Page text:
Chile seek to shock World Cup holders
South American side hope to produce a tournament shock as they take on Spain
Alexis Sanchez scored Chile’s opening goal of the World Cup in the 3-1 defeat of Australia at the Arena Pantanal in Cuiaba last Friday. Photograph: Paul Hanna/Reuters
The first week of this World Cup has seen events on and off the pitch conspire together for the perfect start.
On the field the football has been attack-minded, often thrilling and has produced several shock results already. Off it the hundreds of thousands of visiting fans have brought their own carnival atmosphere to Brazil, none more so than the South Americans, who have turned up in huge numbers to enjoy the first tournament on the continent in 36 years.
Today Chile will be hoping to combine these two elements to help produce what would be one of the shocks of the tournament, no matter what else happens over the next three weeks. After Argentina’s weekend invasion of Rio de Janeiro it is now the turn of thousands of red-topped Chileans to arrive in town in order to spur on their side in its Group B clash against Spain at the Maracanã. At stake is qualification for the South Americans, survival for the defending champions.
It is 25 years since the South Americans last played in the legendary stadium when on an infamous night their goalkeeper deliberately cut himself with a razor blade hidden in his glove in a bid to have their match against Brazil abandoned and so avoid elimination for the World Cup qualifiers. It was the darkest episode in Chilean football history and led to the country being banned from competing in the 1994 tournament.
Sorry affairAs well as turning the page on that sorry affair there are all sorts of other incentives for Chile today. A win would mean three more points, classification for the knock-out stages, a step away from an undesirable second round clash against hosts Brazil and perhaps most importantly of all an injection of belief that the country’s exciting team can make a real impression on the tournament.
Four years ago many of the current squad went to South Africa under the command of Marcelo Bielsa. There they qualified from a group that then also included Spain but did not quite live up to expectations, going out meekly to Brazil in their first knock-out game.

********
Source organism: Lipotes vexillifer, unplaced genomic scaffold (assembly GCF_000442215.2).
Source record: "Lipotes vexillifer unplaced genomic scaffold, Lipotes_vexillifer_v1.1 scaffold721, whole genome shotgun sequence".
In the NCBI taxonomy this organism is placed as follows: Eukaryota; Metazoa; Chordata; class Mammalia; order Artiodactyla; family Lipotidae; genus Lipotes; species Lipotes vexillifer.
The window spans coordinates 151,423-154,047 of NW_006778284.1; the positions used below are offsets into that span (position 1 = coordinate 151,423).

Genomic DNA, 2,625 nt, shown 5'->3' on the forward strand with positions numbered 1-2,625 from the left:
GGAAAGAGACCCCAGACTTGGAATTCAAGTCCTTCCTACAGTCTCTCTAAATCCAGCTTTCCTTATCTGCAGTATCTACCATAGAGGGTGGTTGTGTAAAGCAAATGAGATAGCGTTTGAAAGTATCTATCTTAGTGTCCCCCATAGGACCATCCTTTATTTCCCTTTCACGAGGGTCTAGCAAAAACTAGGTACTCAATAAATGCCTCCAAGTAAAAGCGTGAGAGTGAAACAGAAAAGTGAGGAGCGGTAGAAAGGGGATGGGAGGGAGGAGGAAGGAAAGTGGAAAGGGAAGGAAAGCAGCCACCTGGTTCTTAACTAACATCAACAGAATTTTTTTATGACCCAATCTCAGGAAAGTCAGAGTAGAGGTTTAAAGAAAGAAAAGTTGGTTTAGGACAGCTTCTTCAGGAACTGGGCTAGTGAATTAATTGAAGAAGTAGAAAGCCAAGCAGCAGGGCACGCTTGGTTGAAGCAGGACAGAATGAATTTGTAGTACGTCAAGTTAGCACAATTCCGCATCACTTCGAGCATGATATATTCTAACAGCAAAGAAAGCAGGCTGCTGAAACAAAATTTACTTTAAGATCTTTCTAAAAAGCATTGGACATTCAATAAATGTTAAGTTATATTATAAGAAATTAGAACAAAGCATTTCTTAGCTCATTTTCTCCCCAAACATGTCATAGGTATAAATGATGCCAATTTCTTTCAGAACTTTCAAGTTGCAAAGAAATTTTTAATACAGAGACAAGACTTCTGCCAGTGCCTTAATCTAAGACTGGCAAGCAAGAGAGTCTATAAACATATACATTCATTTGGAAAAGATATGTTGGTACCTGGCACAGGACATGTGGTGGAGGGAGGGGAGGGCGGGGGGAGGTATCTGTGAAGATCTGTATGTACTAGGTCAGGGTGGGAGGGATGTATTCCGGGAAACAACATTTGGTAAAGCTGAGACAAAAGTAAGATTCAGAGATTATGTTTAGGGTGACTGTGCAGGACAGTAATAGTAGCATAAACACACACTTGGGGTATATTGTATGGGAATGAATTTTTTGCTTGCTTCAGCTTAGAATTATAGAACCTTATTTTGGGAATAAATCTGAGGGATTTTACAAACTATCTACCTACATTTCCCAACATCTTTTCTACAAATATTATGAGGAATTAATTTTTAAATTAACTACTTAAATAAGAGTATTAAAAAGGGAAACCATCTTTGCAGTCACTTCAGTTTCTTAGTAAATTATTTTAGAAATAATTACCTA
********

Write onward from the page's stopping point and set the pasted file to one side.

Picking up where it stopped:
But now, four years on, they will be hoping to go further. Bielsa is gone but the man in the dugout is his fellow Argentinian and Bielsa disciple Jorge Sampaoli. Though his charges are now a more mature vintage compared to four years ago he still sets up the team to play Bielsa’s aggressive, high-tempo game in which they always seek to attack opponents.
Though confidence among the country’s supporters has only increased with the 3-1 opening game win against Australia on the same day Spain were humiliated by the Netherlands, Sampaoli still has some decisions to make.
He has typically preferred a back three for big games and will not have been happy at how much trouble a limited Australia caused his two-man central defence in the opener. Francisco Silva is likely to be drafted in alongside Gary Medel and Gonzalo Jara in a switch to a back three.
This would relieve the wing-backs Mauricio Isla and Eugenio Mena of some of their defensive duties. Mena in particular struggled carrying out his against Australia but with three central defenders he will be freer to help press Spain’s midfield.
Sampaoli must also decide whether to stick with Juventus midfielder Arturo Vidal. A key element in the team’s make-up, he looked short of match fitness against Australia after his recent return from knee surgery. Sampaoli must now judge whether that game represented valuable game time or evidence that Vidal is not yet ready to carry out the aggressive pressing game his system demands.
But given Vidal’s quality he is likely to play. Unsurprisingly the player, who is nicknamed “The King”, has declared himself 100 per cent fit. He could be pushed further up in attack to play in the playmaker role occupied by Jorge Valdivia for the Australia game.
Relegation to the bench would be tough on Valdivia, who plays his football with Brazilian side Palmeiras and looks keen to impress in his adopted home. He scored Chile’s second goal and was one of the side’s best performers who at 30 is finally showing signs of maturity after an intermittent career with the national team that has been dogged by disciplinary problems.
Certain to keep his place is the team’s one recognised superstar – Barcelona attacker Alexis Sanchez. He scored the opener and set up Valdivia for the second against Australia and produced the sort of around dynamic performance so prized by Sampaoli.
Going into the match Chile will take confidence from its huge support and a 2-2 draw with Spain back in September, played in neutral Geneva.
Late goalSpain needed a late goal from Manchester City forward Jesús Navas to avoid defeat that night. The South Americans imposed themselves on the world champions for much of the game and the author of their two goals was Eduardo Vargas who will be on the bench today, an indication that the squad has some of the depth it has lacked in previous tournaments.
Going into the clash the squad does not lack for confidence. “We have come here with one objective,” said Vidal at the squad’s camp before the game. “It is to be world champions. We know we have strong rivals ahead of us but we have what it takes to achieve our first dream which is to get out of the group.”
Do that at Spain’s expense and Chile at the Maracanã will be remembered for more than just razor blades.